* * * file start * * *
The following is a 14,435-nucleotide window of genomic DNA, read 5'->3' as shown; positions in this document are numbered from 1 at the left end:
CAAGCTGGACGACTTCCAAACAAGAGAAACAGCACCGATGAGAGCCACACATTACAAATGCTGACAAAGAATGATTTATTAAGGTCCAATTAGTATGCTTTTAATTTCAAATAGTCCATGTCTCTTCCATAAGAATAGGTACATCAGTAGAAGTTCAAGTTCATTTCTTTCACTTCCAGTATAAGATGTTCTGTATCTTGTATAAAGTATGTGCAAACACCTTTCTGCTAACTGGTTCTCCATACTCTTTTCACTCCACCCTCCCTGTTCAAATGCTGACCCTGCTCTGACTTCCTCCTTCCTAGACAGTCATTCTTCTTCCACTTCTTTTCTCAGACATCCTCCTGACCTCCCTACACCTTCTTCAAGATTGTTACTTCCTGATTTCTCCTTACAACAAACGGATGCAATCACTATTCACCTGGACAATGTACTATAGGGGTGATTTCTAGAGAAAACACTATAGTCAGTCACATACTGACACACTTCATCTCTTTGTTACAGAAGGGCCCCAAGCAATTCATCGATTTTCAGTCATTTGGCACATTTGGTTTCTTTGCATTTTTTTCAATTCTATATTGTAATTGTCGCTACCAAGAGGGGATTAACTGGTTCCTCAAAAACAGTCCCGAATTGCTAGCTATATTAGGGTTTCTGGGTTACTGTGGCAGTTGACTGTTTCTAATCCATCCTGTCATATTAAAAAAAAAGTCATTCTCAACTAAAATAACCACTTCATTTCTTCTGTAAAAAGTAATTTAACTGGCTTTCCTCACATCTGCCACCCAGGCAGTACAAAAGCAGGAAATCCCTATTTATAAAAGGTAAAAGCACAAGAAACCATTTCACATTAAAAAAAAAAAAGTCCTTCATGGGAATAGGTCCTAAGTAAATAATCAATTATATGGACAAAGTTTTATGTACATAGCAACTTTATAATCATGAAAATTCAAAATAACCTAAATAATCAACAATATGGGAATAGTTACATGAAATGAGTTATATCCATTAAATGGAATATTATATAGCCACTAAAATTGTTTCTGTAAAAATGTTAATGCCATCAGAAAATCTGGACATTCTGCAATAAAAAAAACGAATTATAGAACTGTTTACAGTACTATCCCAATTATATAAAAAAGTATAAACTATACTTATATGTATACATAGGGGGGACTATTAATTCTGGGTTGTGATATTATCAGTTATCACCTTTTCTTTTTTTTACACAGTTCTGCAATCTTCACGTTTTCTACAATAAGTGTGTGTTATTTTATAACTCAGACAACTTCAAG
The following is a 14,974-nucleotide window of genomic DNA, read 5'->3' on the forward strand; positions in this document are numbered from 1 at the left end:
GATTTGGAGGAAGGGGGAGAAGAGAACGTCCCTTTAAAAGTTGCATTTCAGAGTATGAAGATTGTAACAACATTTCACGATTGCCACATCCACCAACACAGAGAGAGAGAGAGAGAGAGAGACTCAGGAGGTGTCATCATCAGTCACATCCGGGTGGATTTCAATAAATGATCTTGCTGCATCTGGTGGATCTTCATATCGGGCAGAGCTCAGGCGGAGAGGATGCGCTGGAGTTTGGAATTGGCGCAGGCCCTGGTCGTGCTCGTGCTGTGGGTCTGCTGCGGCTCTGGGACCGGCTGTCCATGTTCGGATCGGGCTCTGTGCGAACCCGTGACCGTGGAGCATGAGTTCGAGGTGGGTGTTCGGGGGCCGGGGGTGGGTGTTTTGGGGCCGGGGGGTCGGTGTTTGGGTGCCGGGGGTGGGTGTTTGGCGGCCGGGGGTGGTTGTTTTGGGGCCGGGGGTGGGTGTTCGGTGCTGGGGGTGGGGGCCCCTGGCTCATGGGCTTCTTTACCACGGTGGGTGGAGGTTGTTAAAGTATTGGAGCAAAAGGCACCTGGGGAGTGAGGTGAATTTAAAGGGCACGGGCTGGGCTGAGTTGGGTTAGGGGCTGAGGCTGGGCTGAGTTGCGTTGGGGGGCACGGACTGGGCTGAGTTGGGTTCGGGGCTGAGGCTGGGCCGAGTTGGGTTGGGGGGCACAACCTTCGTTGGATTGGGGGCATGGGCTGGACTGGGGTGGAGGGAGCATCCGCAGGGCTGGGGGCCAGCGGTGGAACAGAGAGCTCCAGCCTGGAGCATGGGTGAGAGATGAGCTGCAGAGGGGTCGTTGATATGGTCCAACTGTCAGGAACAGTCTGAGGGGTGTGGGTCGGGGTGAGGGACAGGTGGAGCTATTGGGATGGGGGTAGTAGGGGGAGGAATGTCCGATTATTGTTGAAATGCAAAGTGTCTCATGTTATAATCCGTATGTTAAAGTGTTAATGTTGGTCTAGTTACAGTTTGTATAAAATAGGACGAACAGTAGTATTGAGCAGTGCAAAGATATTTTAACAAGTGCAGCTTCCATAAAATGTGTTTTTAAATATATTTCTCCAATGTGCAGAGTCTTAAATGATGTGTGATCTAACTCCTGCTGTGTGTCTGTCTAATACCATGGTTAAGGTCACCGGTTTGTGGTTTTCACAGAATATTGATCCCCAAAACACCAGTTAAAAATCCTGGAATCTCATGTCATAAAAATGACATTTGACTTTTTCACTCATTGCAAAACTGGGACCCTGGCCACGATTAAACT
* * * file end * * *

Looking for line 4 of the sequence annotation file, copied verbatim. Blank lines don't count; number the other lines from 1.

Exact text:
GATTTGGAGGAAGGGGGAGAAGAGAACGTCCCTTTAAAAGTTGCATTTCAGAGTATGAAGATTGTAACAACATTTCACGATTGCCACATCCACCAACACAGAGAGAGAGAGAGAGAGAGAGACTCAGGAGGTGTCATCATCAGTCACATCCGGGTGGATTTCAATAAATGATCTTGCTGCATCTGGTGGATCTTCATATCGGGCAGAGCTCAGGCGGAGAGGATGCGCTGGAGTTTGGAATTGGCGCAGGCCCTGGTCGTGCTCGTGCTGTGGGTCTGCTGCGGCTCTGGGACCGGCTGTCCATGTTCGGATCGGGCTCTGTGCGAACCCGTGACCGTGGAGCATGAGTTCGAGGTGGGTGTTCGGGGGCCGGGGGTGGGTGTTTTGGGGCCGGGGGGTCGGTGTTTGGGTGCCGGGGGTGGGTGTTTGGCGGCCGGGGGTGGTTGTTTTGGGGCCGGGGGTGGGTGTTCGGTGCTGGGGGTGGGGGCCCCTGGCTCATGGGCTTCTTTACCACGGTGGGTGGAGGTTGTTAAAGTATTGGAGCAAAAGGCACCTGGGGAGTGAGGTGAATTTAAAGGGCACGGGCTGGGCTGAGTTGGGTTAGGGGCTGAGGCTGGGCTGAGTTGCGTTGGGGGGCACGGACTGGGCTGAGTTGGGTTCGGGGCTGAGGCTGGGCCGAGTTGGGTTGGGGGGCACAACCTTCGTTGGATTGGGGGCATGGGCTGGACTGGGGTGGAGGGAGCATCCGCAGGGCTGGGGGCCAGCGGTGGAACAGAGAGCTCCAGCCTGGAGCATGGGTGAGAGATGAGCTGCAGAGGGGTCGTTGATATGGTCCAACTGTCAGGAACAGTCTGAGGGGTGTGGGTCGGGGTGAGGGACAGGTGGAGCTATTGGGATGGGGGTAGTAGGGGGAGGAATGTCCGATTATTGTTGAAATGCAAAGTGTCTCATGTTATAATCCGTATGTTAAAGTGTTAATGTTGGTCTAGTTACAGTTTGTATAAAATAGGACGAACAGTAGTATTGAGCAGTGCAAAGATATTTTAACAAGTGCAGCTTCCATAAAATGTGTTTTTAAATATATTTCTCCAATGTGCAGAGTCTTAAATGATGTGTGATCTAACTCCTGCTGTGTGTCTGTCTAATACCATGGTTAAGGTCACCGGTTTGTGGTTTTCACAGAATATTGATCCCCAAAACACCAGTTAAAAATCCTGGAATCTCATGTCATAAAAATGACATTTGACTTTTTCACTCATTGCAAAACTGGGACCCTGGCCACGATTAAACT